Lucy Nicol-LintsLucy Nicol-Lints, Director of Marketing Operations and Demand Gen, adds to the conversation saying, "I think there's a visibility issue that can be off-putting to women, when you don't see yourself reflected in an industry or career it creates a perception that you aren't welcome, or there isn't a place for you. Providing visibility to women across different career paths within the industry would build not just a greater sense of inclusivity but provide insight into the variety of options that are available to build a career in aviation." 

Nicol-Lints has been leading the demand generation marketing team for more than two and a half years and holds a BSc degree in Management Sciences from Loughborough University, England. 
 

Greczyn remarks that companies need to be more aware and mindful during the hiring process to ensure women are included and welcome. “Hiring managers tend to unconsciously gravitate to candidates like them (it is human nature). But this means if you start from a mostly male leadership team, it requires extra attention to inherent gender biases,” says Greczyn. “It means paying more attention to the qualifications and qualities of a candidate, rather than the volume of a voice or the firmness of a handshake (which can be mislabeled as a level of confidence).”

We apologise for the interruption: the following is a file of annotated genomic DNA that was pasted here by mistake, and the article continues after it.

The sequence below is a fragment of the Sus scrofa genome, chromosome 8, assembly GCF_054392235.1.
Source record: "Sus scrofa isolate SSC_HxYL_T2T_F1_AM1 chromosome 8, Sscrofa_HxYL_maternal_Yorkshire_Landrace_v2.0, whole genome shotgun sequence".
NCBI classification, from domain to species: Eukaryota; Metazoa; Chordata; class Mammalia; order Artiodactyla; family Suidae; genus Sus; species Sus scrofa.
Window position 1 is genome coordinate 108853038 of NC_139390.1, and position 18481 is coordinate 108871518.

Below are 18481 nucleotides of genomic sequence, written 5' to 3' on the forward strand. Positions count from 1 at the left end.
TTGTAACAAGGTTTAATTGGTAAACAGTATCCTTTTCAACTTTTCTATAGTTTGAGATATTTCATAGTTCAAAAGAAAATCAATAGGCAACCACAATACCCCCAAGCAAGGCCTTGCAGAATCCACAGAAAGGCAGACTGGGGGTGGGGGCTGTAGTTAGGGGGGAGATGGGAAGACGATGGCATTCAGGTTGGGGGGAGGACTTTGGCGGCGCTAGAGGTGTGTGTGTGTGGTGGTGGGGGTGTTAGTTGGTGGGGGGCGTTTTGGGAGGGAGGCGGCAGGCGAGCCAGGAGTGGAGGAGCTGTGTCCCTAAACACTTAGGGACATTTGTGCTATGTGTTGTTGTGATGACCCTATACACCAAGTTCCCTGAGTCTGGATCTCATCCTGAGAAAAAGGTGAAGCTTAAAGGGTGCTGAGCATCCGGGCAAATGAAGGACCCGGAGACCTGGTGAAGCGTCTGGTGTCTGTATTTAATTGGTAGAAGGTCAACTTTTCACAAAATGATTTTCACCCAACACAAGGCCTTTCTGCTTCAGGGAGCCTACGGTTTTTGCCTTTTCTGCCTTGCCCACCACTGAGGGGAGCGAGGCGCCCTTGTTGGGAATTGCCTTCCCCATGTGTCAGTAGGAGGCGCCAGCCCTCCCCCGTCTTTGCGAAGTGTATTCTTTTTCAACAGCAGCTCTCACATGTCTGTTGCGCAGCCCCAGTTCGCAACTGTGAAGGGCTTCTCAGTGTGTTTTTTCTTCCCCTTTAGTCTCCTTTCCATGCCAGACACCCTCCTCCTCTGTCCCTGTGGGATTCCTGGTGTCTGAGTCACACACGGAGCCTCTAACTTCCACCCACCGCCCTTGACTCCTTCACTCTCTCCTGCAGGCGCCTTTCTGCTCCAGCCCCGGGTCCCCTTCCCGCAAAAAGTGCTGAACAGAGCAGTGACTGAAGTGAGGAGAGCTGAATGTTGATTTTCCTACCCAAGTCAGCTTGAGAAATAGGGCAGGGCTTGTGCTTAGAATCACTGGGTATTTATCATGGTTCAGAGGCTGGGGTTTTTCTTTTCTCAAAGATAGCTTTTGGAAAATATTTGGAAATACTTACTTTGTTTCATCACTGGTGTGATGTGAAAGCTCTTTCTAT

Jackson focuses on the experiences and benefits aviation companies can provide to be more inclusive to women in the workforce. She tells us, “Gogo embarked on a journey to attract and retain more women several years ago, and while we still have much work to do, we recognized right away we needed to assess the whole experience of working at Gogo. That included reviewing any policies and programs to ensure they were flexible and accommodating to all employees, but especially to women who tend to carry a heavier load at home for their families.”

To reach that goal of being more accommodating, Jackson helped drive change for women in aviation at Gogo by:

  • Adjusting our parental leave policy to include up to 14 weeks paid leave

  • Adding a paid 6-week family caregiver leave

  • Shifting from paid time off to a discretionary time off policy